You are here: Home
/ Publication Information
Title: Results of a long-term thinning study in some natural, even-aged pine stands of the Midsouth
Author: Bragg, Don C.;
Source: In: Guldin, James M., ed. 2013. Proceedings of the 15th biennial southern silvicultural research conference. e-Gen. Tech. Rep. SRS-GTR-175. Asheville, NC: U.S. Department of Agriculture, Forest Service, Southern Research Station. 325-335.
Publication Series: Paper (invited, offered, keynote)
Description: This paper reports on a long-term thinning study established in stands of naturally seeded loblolly (Pinus taeda L.) and shortleaf (P. echinata Mill.) pine in southern Arkansas and northern Louisiana. Plots were established in 1949–50 and 1954 in previously unmanaged stands, thinned about once every 5 years from age 20 to 60 years (40 years of active cutting, to 1990). The study was discontinued in 1995 when the stands were about 65 years old. Low-density stands on good sites produced bigger individual pines more quickly than denser stands on medium sites. Long-term sawtimber yields did not follow this pattern, however. While medium-quality sites produced somewhat lower gross yields, denser stands ultimately resulted in significantly higher total yields, primarily because of their better stocking.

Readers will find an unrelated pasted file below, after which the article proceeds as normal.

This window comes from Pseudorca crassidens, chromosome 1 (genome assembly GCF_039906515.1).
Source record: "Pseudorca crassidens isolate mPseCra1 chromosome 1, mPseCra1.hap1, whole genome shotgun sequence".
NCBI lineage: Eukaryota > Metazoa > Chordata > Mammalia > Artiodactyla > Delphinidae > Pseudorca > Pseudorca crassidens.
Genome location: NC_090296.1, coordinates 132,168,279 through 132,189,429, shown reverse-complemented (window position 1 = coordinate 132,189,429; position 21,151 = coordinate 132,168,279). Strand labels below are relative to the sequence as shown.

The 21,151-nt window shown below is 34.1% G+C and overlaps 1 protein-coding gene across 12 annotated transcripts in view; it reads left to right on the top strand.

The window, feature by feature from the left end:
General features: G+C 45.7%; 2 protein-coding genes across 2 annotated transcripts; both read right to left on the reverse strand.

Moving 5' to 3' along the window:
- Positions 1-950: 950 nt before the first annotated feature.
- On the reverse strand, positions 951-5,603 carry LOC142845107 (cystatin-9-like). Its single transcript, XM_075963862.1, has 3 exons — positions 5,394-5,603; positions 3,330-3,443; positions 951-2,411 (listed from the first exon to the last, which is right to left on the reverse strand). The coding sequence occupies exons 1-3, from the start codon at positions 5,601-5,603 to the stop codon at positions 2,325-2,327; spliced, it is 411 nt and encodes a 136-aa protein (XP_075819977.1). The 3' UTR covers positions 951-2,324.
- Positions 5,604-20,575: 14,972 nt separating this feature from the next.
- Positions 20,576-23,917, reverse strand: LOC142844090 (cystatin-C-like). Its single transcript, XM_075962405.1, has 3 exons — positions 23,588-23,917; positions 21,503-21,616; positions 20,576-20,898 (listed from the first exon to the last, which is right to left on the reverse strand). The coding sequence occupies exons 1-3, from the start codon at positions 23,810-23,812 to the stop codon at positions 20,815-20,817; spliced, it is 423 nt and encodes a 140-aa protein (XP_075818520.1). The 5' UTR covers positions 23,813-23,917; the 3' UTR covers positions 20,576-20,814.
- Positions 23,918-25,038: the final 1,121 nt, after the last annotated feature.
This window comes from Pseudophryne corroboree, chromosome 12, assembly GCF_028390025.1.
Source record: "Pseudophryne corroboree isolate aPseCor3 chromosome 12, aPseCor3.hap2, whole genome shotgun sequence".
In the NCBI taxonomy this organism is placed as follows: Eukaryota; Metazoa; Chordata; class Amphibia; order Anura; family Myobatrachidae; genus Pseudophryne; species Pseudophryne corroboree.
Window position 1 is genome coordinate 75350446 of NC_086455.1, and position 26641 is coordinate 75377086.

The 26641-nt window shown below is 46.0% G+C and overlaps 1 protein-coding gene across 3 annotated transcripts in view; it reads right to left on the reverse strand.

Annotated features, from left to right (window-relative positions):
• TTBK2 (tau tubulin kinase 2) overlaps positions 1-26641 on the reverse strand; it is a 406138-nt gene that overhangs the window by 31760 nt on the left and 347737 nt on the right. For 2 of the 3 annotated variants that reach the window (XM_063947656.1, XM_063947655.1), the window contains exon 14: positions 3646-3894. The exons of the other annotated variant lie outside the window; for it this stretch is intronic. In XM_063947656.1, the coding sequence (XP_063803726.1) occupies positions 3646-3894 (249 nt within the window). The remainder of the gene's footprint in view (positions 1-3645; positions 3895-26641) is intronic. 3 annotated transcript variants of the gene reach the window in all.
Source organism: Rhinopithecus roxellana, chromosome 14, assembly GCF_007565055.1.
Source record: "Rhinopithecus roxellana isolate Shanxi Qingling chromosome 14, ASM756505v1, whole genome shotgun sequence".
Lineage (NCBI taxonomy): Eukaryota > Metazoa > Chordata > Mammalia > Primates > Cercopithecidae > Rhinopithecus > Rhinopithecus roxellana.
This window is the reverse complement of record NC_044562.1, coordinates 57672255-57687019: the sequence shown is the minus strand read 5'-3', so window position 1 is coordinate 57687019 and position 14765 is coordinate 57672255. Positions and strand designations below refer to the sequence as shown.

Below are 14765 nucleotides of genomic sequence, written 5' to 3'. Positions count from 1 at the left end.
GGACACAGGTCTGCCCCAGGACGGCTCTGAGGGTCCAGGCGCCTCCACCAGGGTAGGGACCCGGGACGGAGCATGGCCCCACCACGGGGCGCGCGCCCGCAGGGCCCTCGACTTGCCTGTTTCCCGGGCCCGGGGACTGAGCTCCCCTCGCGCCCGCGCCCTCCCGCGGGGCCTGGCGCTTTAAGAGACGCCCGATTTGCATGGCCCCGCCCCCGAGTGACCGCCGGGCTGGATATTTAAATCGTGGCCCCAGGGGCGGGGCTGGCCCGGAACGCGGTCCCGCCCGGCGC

- We recommend that you also print this page and attach it to the printout of the article, to retain the full citation information.
- This article was written and prepared by U.S. Government employees on official time, and is therefore in the public domain.
- You may send email to email@example.com to request a hard copy of this publication. (Please specify exactly
which publication you are requesting and your mailing address.)
XML: View XML
Bragg, Don C. 2013. Results of a long-term thinning study in some natural, even-aged pine stands of the Midsouth. In: Guldin, James M., ed. Proceedings of the 15th biennial southern silvicultural research conference. e-Gen. Tech. Rep. SRS-GTR-175. Asheville, NC: U.S. Department of Agriculture, Forest Service, Southern Research Station: 325-335.
Get the latest version of the Adobe Acrobat reader or Acrobat Reader for Windows with Search and Accessibility